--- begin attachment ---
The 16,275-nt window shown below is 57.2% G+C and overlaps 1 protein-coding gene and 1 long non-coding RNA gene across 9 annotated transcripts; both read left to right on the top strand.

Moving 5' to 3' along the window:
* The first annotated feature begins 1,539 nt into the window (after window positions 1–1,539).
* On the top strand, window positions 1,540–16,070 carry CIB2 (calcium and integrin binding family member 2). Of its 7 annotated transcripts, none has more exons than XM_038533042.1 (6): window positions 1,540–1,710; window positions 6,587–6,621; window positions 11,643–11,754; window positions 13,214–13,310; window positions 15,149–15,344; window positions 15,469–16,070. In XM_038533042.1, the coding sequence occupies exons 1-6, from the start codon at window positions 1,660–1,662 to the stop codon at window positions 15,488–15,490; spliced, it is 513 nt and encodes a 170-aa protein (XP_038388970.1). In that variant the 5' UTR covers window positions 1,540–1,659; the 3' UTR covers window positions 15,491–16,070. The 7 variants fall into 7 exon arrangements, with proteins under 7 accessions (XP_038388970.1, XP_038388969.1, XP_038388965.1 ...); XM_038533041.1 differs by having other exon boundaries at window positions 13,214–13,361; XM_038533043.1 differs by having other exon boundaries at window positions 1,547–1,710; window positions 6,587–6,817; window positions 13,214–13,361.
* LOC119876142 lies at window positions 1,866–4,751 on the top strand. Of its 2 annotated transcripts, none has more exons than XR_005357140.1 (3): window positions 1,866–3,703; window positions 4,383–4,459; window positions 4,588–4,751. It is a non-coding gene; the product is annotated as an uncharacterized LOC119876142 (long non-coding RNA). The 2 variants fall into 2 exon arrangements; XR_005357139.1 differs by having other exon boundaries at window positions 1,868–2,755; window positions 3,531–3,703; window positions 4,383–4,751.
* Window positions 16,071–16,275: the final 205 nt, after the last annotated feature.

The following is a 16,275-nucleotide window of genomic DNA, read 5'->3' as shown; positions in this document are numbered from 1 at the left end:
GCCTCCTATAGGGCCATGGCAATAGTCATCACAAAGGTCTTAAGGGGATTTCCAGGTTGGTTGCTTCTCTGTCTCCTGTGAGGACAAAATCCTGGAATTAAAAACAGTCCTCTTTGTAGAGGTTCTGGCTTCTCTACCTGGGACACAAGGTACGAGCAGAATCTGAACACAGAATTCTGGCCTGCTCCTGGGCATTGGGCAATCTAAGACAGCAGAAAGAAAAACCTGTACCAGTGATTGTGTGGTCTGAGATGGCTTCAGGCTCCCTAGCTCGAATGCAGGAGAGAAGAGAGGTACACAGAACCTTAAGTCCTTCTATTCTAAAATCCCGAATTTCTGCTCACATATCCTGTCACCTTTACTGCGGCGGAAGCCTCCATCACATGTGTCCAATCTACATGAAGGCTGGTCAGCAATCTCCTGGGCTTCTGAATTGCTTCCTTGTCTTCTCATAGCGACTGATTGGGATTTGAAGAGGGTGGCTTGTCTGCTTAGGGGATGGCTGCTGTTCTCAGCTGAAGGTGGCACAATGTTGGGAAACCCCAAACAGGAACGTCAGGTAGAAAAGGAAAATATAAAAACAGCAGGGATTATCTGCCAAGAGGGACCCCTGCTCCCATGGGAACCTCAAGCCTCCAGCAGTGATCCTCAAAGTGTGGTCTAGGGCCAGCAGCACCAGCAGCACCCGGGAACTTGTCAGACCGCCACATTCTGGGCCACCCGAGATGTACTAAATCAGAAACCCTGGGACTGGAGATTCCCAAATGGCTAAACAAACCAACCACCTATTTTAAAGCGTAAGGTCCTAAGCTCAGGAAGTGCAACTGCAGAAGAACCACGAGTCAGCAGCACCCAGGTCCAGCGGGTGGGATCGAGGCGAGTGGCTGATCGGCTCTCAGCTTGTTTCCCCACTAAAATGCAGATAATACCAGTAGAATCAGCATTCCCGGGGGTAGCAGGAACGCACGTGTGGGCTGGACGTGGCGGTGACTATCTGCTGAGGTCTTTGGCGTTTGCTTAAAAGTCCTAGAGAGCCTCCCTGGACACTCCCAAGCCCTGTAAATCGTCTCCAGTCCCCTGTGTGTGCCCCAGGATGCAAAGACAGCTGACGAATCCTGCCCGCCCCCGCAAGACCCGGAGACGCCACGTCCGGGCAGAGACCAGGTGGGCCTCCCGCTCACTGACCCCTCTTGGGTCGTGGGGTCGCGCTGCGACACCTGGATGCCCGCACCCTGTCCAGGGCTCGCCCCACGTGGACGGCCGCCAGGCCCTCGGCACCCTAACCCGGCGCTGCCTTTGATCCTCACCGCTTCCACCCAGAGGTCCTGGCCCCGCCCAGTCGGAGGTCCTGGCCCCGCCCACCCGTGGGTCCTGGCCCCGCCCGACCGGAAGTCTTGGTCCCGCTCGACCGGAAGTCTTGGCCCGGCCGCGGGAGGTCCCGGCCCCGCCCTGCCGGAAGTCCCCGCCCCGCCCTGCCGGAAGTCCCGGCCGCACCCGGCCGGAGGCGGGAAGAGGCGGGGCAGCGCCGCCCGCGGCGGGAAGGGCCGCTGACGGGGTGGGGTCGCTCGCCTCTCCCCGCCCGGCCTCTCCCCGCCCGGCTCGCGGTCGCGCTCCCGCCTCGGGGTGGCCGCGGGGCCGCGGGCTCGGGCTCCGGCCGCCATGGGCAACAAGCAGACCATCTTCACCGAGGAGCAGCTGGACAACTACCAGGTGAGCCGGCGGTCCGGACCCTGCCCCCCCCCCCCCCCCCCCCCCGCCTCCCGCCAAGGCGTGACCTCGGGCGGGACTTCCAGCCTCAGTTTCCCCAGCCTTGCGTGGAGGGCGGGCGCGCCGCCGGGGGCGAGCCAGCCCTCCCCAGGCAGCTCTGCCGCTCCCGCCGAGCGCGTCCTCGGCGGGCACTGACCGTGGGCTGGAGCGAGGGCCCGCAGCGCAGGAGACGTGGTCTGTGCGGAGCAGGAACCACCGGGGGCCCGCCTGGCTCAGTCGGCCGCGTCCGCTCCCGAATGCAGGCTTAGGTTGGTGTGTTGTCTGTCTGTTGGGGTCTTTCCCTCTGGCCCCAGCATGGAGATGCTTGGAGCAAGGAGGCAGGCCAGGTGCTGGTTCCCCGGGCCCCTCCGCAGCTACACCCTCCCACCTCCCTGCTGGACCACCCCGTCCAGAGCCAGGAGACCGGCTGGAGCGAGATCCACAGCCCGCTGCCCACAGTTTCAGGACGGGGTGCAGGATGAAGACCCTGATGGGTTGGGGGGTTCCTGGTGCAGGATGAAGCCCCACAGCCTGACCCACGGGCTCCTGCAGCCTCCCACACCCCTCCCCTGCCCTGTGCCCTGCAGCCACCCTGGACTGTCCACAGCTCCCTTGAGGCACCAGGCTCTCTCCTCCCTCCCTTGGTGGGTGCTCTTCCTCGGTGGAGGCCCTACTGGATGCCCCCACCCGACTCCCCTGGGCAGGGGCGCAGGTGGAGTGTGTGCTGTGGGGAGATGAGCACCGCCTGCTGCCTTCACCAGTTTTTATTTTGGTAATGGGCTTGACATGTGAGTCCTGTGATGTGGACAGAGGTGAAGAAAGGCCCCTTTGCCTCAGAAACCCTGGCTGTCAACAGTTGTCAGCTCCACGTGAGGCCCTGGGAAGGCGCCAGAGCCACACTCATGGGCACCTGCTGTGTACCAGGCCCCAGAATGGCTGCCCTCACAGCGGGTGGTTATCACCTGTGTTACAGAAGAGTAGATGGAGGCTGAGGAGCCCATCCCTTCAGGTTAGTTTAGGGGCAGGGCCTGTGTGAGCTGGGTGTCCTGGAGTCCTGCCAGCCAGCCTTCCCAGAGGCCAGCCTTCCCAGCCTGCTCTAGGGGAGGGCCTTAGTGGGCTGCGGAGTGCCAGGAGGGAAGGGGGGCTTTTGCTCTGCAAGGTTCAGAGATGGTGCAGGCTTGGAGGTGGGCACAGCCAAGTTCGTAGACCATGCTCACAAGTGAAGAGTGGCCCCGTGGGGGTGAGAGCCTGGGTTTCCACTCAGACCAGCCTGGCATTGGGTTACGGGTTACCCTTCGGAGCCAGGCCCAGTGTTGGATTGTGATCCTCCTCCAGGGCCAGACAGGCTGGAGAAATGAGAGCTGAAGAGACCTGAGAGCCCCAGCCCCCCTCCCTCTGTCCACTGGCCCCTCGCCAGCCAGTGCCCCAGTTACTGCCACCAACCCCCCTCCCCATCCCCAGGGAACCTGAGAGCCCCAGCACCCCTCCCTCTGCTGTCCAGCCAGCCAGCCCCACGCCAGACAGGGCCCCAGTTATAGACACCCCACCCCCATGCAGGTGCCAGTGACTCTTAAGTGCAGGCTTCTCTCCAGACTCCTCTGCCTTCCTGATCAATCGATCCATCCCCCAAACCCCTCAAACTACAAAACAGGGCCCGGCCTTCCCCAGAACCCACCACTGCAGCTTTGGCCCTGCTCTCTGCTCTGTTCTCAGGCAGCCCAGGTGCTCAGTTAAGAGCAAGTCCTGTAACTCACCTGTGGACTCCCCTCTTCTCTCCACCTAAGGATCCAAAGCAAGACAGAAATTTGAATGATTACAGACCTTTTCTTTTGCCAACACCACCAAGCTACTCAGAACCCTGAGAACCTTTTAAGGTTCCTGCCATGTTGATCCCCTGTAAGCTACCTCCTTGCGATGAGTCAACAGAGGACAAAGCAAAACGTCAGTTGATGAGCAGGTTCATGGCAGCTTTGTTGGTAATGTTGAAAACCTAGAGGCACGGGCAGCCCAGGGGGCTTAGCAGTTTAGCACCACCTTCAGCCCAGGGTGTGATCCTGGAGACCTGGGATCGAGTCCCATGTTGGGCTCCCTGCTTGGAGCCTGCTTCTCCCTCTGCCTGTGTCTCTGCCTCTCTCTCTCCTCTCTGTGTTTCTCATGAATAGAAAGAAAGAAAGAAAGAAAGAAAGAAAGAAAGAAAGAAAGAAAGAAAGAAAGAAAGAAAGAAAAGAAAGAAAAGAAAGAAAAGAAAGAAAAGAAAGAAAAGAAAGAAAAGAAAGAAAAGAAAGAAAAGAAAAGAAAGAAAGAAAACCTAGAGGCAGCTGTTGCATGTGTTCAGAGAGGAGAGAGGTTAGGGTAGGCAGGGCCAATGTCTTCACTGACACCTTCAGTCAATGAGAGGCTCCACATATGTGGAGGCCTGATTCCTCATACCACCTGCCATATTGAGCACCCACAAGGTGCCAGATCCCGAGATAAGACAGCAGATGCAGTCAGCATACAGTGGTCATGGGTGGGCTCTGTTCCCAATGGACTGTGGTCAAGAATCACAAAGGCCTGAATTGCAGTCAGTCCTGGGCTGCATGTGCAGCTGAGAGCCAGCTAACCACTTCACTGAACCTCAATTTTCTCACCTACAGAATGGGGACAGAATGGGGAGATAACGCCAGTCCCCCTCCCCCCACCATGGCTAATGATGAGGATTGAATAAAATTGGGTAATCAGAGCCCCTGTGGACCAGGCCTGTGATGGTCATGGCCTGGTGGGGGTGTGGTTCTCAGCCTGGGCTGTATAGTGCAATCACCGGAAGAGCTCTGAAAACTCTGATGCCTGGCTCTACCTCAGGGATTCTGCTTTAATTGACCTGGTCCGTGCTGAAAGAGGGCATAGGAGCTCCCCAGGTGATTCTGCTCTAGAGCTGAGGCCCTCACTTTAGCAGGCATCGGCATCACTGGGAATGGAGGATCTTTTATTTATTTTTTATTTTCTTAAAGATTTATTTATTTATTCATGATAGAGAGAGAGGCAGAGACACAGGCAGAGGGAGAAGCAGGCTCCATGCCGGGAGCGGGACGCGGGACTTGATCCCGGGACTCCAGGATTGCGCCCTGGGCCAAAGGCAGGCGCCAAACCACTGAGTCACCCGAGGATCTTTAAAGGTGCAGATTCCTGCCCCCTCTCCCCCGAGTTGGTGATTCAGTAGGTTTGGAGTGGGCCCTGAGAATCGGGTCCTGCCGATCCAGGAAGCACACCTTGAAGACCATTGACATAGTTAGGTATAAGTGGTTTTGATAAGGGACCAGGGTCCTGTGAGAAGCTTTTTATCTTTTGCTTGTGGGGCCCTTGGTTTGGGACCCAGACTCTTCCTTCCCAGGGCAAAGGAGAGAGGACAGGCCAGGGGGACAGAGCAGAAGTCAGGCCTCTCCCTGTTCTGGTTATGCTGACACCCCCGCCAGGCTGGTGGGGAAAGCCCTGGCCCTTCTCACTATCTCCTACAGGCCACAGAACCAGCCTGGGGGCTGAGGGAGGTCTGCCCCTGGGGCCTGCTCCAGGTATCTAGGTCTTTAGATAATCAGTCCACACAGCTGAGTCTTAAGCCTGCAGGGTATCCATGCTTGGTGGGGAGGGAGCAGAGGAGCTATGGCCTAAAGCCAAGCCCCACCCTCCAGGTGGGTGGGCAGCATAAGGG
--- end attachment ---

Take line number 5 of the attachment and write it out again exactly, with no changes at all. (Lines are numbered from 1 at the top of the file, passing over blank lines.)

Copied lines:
* LOC119876142 lies at window positions 1,866–4,751 on the top strand. Of its 2 annotated transcripts, none has more exons than XR_005357140.1 (3): window positions 1,866–3,703; window positions 4,383–4,459; window positions 4,588–4,751. It is a non-coding gene; the product is annotated as an uncharacterized LOC119876142 (long non-coding RNA). The 2 variants fall into 2 exon arrangements; XR_005357139.1 differs by having other exon boundaries at window positions 1,868–2,755; window positions 3,531–3,703; window positions 4,383–4,751.